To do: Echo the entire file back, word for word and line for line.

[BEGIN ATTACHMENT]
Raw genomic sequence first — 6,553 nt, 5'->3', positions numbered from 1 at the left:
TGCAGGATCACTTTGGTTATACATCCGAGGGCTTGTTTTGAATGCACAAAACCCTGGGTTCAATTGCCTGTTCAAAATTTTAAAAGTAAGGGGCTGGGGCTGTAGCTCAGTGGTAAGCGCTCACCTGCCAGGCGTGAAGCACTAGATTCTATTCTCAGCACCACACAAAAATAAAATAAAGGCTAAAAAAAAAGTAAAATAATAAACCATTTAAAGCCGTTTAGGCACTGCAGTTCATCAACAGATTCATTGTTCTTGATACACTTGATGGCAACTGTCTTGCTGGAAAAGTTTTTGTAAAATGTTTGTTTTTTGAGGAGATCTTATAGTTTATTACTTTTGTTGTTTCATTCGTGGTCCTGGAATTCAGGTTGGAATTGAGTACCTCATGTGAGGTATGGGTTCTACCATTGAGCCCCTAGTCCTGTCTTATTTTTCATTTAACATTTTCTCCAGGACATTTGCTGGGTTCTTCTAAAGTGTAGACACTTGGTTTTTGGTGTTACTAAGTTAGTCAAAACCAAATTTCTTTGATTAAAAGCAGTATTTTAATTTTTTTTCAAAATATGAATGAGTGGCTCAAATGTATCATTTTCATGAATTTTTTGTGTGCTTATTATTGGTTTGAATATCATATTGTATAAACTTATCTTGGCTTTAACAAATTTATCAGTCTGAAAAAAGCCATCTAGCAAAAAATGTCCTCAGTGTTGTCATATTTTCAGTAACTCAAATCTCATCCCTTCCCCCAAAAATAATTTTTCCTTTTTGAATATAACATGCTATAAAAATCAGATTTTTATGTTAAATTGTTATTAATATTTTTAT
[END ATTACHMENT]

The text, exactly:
Raw genomic sequence first — 6,553 nt, 5'->3', positions numbered from 1 at the left:
TGCAGGATCACTTTGGTTATACATCCGAGGGCTTGTTTTGAATGCACAAAACCCTGGGTTCAATTGCCTGTTCAAAATTTTAAAAGTAAGGGGCTGGGGCTGTAGCTCAGTGGTAAGCGCTCACCTGCCAGGCGTGAAGCACTAGATTCTATTCTCAGCACCACACAAAAATAAAATAAAGGCTAAAAAAAAAGTAAAATAATAAACCATTTAAAGCCGTTTAGGCACTGCAGTTCATCAACAGATTCATTGTTCTTGATACACTTGATGGCAACTGTCTTGCTGGAAAAGTTTTTGTAAAATGTTTGTTTTTTGAGGAGATCTTATAGTTTATTACTTTTGTTGTTTCATTCGTGGTCCTGGAATTCAGGTTGGAATTGAGTACCTCATGTGAGGTATGGGTTCTACCATTGAGCCCCTAGTCCTGTCTTATTTTTCATTTAACATTTTCTCCAGGACATTTGCTGGGTTCTTCTAAAGTGTAGACACTTGGTTTTTGGTGTTACTAAGTTAGTCAAAACCAAATTTCTTTGATTAAAAGCAGTATTTTAATTTTTTTTCAAAATATGAATGAGTGGCTCAAATGTATCATTTTCATGAATTTTTTGTGTGCTTATTATTGGTTTGAATATCATATTGTATAAACTTATCTTGGCTTTAACAAATTTATCAGTCTGAAAAAAGCCATCTAGCAAAAAATGTCCTCAGTGTTGTCATATTTTCAGTAACTCAAATCTCATCCCTTCCCCCAAAAATAATTTTTCCTTTTTGAATATAACATGCTATAAAAATCAGATTTTTATGTTAAATTGTTATTAATATTTTTAT